By Kai Sato
Snowflake’s CEO, Frank Slootman, is among the most celebrated executives in the world. In fact, he made headlines in 2020, when he was earning an estimated $95 million a month, according to Fortune. So, when he takes the time to write a book, Amp It Up, it would behoove many of us to read it. In particular, there is one chapter of immense value to microcap executives, both for their companies strategically and also their ability to attract the right investors.
In the chapter, “Stay Scrappy as You Scale Up,” Slootman describes three distinct phases of an emerging company. They are the “Embryonic Company,” the “Formative Company,” and the “Scaled-Up Company.” We’ll explore each in more detail below, but the key for executives, according to Slootman, is to understand what type of company you’re running and to be honest with yourself about having the right skill set to be successful. He writes, “One trap that leaders often fall into is failing to adjust to the natural life cycle of a company as it grows and evolves. If you try to run a mature, 500‐person company like a 10‐person start‐up, you will almost certainly fail. But, paradoxically, if you lose all the scrappiness of a 10‐person start‐up, your mature company may never reach its full potential.”
This is of critical importance to microcap executives, whose companies are usually either at the Embryonic or Formative phase. Typically, their meager revenues result in small market capitalizations because they’ve yet to achieve “product-market fit” (PMF). Otherwise, their income statements and, subsequently, their company valuations would be more robust. For this reason, most microcaps are effectively publicly-traded startups.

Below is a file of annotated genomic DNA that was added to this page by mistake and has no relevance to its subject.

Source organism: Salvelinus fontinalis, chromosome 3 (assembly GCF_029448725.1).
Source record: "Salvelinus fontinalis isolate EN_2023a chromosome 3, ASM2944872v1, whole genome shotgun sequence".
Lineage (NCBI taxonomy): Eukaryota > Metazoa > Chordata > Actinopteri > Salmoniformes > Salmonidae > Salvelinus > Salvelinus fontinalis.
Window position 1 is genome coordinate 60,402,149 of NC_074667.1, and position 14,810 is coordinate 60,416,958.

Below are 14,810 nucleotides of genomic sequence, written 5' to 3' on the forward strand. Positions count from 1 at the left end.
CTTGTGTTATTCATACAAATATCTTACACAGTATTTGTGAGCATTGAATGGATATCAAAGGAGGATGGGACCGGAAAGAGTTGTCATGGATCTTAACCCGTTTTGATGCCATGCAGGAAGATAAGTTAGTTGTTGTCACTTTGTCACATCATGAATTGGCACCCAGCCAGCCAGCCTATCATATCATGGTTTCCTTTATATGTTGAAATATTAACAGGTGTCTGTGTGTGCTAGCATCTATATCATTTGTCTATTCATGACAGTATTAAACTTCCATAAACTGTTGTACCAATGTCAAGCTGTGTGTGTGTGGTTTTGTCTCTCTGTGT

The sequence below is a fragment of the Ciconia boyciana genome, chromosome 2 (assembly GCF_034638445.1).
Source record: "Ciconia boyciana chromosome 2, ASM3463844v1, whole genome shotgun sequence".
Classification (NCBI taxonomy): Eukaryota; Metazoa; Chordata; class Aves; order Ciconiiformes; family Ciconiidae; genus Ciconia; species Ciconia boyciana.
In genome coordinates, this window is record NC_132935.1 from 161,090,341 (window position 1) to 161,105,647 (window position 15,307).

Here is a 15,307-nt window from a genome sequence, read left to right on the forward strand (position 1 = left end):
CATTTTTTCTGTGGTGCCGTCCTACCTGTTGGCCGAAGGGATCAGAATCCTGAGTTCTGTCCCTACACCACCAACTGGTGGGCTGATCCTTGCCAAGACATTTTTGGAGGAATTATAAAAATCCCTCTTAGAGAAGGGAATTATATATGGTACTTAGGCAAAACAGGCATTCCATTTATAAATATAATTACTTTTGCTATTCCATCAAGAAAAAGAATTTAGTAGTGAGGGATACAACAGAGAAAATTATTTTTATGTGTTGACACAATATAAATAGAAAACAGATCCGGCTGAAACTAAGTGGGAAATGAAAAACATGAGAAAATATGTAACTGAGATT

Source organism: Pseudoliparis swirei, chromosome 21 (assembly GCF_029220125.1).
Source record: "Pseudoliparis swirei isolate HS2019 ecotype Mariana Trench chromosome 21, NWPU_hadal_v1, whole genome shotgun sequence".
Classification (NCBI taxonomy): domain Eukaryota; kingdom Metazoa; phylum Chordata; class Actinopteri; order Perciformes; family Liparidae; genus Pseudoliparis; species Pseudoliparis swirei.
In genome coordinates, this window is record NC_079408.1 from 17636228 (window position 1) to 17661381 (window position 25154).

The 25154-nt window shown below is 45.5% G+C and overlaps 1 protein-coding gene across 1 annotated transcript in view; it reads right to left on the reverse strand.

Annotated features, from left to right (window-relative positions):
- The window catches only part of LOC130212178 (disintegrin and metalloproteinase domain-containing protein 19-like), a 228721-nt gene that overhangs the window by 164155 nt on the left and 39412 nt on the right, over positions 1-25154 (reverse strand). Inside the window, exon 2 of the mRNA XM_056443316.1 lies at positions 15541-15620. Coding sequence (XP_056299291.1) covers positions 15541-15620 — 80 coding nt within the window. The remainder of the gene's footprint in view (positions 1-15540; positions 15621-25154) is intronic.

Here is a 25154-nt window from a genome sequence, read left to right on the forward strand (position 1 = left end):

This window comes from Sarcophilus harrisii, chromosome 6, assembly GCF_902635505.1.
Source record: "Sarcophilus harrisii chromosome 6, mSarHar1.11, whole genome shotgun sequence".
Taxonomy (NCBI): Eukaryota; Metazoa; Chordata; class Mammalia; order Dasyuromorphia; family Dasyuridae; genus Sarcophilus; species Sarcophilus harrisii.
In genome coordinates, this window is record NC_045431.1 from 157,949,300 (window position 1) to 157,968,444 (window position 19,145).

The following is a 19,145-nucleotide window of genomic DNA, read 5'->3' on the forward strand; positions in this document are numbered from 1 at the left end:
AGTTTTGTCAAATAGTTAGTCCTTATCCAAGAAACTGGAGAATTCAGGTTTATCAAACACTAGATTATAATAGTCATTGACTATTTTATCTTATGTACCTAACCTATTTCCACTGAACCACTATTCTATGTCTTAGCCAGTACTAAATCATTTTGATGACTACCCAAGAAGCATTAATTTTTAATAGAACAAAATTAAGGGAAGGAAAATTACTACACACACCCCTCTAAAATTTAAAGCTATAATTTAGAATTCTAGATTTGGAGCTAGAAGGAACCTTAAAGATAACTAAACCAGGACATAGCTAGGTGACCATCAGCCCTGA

According to esteemed venture capitalist Marc Andreessen, PMF is when “you have a product that the market wants and you can tell because the market is pulling the product.” This is precisely what Slootman articulates as well. Emerging companies are either searching for PMF (Embryonic), proving it (Formative), or growing it as fast as possible (Scaled-Up). At each phase, it’s important for microcap leadership to properly communicate with shareholders, for misdiagnosing the company’s stage or failing to accompany it with the right talent can be fatal.
For microcaps wanting to attract sophisticated long-term investors, here’s how to identify and articulate each phase:
What is the Embryonic Company?
Slootman: In the embryonic stage of a start‐up, seed capital is applied to assess the feasibility of an idea, followed by subsequent rounds of funding to build the initial product. The team is usually a small, close‐knit group who are laser‐focused on building that first product.
At this point, the CEO job is more or less a part‐time position for someone who is also the leader of a key function, such as technology or operations. Everyone is working, not managing. It’s also not uncommon to see part‐time outside CEOs, such as venture capital firm partners, because the demands on leadership aren’t massive yet.
At this phase, a microcap should communicate the strength of the team, while showing how it is extremely focused and disciplined in developing its minimum viable product (MVP). The microcap should avoid unnecessary spending and articulate how much time/cash runway the company has to build an MVP, accounting for the fact that it will likely require extensive iterations. Red flags to sophisticated investors at this stage are lavish spending or trying to pursue too many markets simultaneously, often referred to as attempting to “boil the ocean.”
What is the Formative Company?
Slootman: The formative stage starts when there is enough product to begin testing the market. You can finally connect with potential customers, letting them see, touch, and smell the product. You can get valuable feedback and experiment with pricing and support models. The goal at this stage is to find out if you really have a viable product or merely a technology in search of a problem to solve.
At this point the leadership challenge is bigger because you have to make huge decisions about how to price, position, sell, and promote your product. Headcount is starting to climb, which will introduce HR challenges. A rapid expansion of resources will accelerate your cash burn, often too quickly.